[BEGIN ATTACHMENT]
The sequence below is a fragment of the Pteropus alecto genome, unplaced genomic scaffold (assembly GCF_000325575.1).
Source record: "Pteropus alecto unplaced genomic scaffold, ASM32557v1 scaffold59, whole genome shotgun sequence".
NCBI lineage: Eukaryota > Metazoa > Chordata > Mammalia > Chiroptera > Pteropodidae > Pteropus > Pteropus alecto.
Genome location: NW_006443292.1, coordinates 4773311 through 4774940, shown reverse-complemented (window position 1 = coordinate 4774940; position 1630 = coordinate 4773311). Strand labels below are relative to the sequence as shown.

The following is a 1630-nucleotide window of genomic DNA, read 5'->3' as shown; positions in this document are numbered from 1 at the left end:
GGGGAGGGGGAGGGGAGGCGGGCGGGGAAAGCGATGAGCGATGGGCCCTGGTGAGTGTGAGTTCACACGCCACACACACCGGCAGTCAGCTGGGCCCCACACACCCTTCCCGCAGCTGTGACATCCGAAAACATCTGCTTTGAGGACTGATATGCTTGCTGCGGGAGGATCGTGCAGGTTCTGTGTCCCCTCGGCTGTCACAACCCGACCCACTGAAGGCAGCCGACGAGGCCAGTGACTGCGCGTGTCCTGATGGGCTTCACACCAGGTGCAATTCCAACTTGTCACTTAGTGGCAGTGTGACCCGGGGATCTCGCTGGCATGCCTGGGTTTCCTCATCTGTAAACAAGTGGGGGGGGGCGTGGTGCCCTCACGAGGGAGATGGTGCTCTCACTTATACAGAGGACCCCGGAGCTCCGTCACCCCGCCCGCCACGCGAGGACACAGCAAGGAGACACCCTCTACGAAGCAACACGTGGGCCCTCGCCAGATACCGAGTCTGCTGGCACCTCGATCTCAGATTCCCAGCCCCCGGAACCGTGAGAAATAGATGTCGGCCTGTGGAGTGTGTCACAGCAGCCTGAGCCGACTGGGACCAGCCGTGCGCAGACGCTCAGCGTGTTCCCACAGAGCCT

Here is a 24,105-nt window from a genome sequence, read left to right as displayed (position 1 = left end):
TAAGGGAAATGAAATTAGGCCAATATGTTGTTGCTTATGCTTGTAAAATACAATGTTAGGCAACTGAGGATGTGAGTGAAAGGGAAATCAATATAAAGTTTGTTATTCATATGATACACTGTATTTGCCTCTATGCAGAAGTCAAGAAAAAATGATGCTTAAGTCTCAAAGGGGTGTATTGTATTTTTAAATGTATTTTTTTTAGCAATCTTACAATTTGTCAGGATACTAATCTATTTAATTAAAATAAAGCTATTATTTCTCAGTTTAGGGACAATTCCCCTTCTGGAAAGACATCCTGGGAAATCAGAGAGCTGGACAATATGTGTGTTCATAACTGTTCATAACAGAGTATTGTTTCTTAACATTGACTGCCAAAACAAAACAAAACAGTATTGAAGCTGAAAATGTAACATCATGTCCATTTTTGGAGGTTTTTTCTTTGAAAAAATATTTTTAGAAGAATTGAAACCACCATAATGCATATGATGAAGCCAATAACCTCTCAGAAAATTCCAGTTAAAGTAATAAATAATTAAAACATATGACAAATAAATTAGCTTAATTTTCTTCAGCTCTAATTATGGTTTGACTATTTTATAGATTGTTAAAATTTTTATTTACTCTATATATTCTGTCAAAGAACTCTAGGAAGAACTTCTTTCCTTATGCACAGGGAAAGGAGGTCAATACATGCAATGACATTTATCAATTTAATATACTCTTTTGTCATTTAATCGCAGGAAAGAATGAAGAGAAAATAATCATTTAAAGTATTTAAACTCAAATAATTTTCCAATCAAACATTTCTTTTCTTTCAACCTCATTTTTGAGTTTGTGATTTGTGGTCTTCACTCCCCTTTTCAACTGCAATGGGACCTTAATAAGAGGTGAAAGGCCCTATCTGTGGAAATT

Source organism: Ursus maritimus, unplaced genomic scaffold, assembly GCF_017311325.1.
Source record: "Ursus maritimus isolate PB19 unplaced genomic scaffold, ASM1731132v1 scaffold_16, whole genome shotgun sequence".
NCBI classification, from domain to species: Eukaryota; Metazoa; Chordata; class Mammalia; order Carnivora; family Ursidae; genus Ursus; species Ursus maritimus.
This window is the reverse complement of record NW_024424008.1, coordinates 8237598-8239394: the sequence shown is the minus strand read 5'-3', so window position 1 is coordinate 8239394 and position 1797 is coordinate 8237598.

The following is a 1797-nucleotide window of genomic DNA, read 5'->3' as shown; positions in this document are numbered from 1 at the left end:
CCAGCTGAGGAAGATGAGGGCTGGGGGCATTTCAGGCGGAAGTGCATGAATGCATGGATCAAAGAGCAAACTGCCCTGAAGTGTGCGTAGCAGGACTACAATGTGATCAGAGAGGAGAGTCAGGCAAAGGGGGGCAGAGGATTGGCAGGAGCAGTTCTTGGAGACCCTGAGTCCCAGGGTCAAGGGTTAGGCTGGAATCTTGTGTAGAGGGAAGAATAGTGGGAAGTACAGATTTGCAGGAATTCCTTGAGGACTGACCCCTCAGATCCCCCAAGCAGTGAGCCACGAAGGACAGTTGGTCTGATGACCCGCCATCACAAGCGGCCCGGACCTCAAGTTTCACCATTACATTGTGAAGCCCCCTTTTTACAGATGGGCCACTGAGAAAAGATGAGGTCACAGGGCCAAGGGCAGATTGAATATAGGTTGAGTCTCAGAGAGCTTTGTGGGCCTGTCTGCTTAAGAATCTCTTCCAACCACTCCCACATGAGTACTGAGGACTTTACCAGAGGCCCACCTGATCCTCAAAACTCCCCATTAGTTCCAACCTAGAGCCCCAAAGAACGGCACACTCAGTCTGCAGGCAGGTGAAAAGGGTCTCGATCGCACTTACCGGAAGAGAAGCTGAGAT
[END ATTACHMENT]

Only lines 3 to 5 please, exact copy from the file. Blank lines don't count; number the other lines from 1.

NCBI lineage: Eukaryota > Metazoa > Chordata > Mammalia > Chiroptera > Pteropodidae > Pteropus > Pteropus alecto.
Genome location: NW_006443292.1, coordinates 4773311 through 4774940, shown reverse-complemented (window position 1 = coordinate 4774940; position 1630 = coordinate 4773311). Strand labels below are relative to the sequence as shown.

The following is a 1630-nucleotide window of genomic DNA, read 5'->3' as shown; positions in this document are numbered from 1 at the left end: